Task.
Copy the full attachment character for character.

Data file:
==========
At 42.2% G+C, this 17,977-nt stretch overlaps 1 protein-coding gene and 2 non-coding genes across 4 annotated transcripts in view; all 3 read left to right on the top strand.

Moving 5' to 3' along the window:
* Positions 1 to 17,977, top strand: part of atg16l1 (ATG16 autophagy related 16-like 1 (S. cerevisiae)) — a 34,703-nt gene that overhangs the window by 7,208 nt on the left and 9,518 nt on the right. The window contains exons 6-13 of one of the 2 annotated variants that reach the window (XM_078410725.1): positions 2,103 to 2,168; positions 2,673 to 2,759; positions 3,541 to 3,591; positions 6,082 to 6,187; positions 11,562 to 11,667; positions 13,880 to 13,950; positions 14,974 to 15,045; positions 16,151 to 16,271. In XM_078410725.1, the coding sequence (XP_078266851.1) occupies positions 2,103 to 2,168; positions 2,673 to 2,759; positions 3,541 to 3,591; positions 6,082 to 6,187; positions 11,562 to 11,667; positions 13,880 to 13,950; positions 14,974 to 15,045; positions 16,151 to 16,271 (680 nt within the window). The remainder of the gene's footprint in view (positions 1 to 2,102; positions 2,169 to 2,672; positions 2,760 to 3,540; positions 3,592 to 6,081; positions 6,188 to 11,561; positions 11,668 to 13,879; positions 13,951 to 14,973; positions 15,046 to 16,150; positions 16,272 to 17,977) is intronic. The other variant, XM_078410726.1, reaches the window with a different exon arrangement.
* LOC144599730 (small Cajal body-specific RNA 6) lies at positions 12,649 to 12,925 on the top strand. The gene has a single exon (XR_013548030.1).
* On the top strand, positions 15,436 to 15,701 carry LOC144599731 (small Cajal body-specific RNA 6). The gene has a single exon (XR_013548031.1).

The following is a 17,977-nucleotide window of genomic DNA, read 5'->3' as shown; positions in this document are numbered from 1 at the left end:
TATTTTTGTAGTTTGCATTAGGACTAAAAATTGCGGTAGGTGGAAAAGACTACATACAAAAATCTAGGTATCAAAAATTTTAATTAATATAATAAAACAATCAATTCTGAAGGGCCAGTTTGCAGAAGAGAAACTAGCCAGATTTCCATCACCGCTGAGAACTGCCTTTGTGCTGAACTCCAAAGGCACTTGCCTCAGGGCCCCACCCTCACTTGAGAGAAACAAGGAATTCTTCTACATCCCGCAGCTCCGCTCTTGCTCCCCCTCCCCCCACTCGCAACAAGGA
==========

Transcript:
At 42.2% G+C, this 17,977-nt stretch overlaps 1 protein-coding gene and 2 non-coding genes across 4 annotated transcripts in view; all 3 read left to right on the top strand.

Moving 5' to 3' along the window:
* Positions 1 to 17,977, top strand: part of atg16l1 (ATG16 autophagy related 16-like 1 (S. cerevisiae)) — a 34,703-nt gene that overhangs the window by 7,208 nt on the left and 9,518 nt on the right. The window contains exons 6-13 of one of the 2 annotated variants that reach the window (XM_078410725.1): positions 2,103 to 2,168; positions 2,673 to 2,759; positions 3,541 to 3,591; positions 6,082 to 6,187; positions 11,562 to 11,667; positions 13,880 to 13,950; positions 14,974 to 15,045; positions 16,151 to 16,271. In XM_078410725.1, the coding sequence (XP_078266851.1) occupies positions 2,103 to 2,168; positions 2,673 to 2,759; positions 3,541 to 3,591; positions 6,082 to 6,187; positions 11,562 to 11,667; positions 13,880 to 13,950; positions 14,974 to 15,045; positions 16,151 to 16,271 (680 nt within the window). The remainder of the gene's footprint in view (positions 1 to 2,102; positions 2,169 to 2,672; positions 2,760 to 3,540; positions 3,592 to 6,081; positions 6,188 to 11,561; positions 11,668 to 13,879; positions 13,951 to 14,973; positions 15,046 to 16,150; positions 16,272 to 17,977) is intronic. The other variant, XM_078410726.1, reaches the window with a different exon arrangement.
* LOC144599730 (small Cajal body-specific RNA 6) lies at positions 12,649 to 12,925 on the top strand. The gene has a single exon (XR_013548030.1).
* On the top strand, positions 15,436 to 15,701 carry LOC144599731 (small Cajal body-specific RNA 6). The gene has a single exon (XR_013548031.1).

The following is a 17,977-nucleotide window of genomic DNA, read 5'->3' as shown; positions in this document are numbered from 1 at the left end:
TATTTTTGTAGTTTGCATTAGGACTAAAAATTGCGGTAGGTGGAAAAGACTACATACAAAAATCTAGGTATCAAAAATTTTAATTAATATAATAAAACAATCAATTCTGAAGGGCCAGTTTGCAGAAGAGAAACTAGCCAGATTTCCATCACCGCTGAGAACTGCCTTTGTGCTGAACTCCAAAGGCACTTGCCTCAGGGCCCCACCCTCACTTGAGAGAAACAAGGAATTCTTCTACATCCCGCAGCTCCGCTCTTGCTCCCCCTCCCCCCACTCGCAACAAGGA